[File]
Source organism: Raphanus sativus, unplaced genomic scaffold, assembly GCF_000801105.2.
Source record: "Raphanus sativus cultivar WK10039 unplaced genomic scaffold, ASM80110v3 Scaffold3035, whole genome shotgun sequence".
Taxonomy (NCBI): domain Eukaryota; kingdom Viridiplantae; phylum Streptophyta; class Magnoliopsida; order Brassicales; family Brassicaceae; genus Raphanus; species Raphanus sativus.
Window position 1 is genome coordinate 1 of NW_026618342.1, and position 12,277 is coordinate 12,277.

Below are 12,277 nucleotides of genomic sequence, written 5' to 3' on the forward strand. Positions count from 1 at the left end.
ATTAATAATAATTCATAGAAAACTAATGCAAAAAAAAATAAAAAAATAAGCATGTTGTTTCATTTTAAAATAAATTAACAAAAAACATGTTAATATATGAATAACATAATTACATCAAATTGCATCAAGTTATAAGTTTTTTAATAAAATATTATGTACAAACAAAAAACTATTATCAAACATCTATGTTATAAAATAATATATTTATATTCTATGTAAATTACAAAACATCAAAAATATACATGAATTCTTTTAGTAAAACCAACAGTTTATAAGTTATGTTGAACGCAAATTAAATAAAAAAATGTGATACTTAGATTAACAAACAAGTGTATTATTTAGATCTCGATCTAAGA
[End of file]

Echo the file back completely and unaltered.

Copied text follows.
Source organism: Raphanus sativus, unplaced genomic scaffold, assembly GCF_000801105.2.
Source record: "Raphanus sativus cultivar WK10039 unplaced genomic scaffold, ASM80110v3 Scaffold3035, whole genome shotgun sequence".
Taxonomy (NCBI): domain Eukaryota; kingdom Viridiplantae; phylum Streptophyta; class Magnoliopsida; order Brassicales; family Brassicaceae; genus Raphanus; species Raphanus sativus.
Window position 1 is genome coordinate 1 of NW_026618342.1, and position 12,277 is coordinate 12,277.

Below are 12,277 nucleotides of genomic sequence, written 5' to 3' on the forward strand. Positions count from 1 at the left end.
ATTAATAATAATTCATAGAAAACTAATGCAAAAAAAAATAAAAAAATAAGCATGTTGTTTCATTTTAAAATAAATTAACAAAAAACATGTTAATATATGAATAACATAATTACATCAAATTGCATCAAGTTATAAGTTTTTTAATAAAATATTATGTACAAACAAAAAACTATTATCAAACATCTATGTTATAAAATAATATATTTATATTCTATGTAAATTACAAAACATCAAAAATATACATGAATTCTTTTAGTAAAACCAACAGTTTATAAGTTATGTTGAACGCAAATTAAATAAAAAAATGTGATACTTAGATTAACAAACAAGTGTATTATTTAGATCTCGATCTAAGA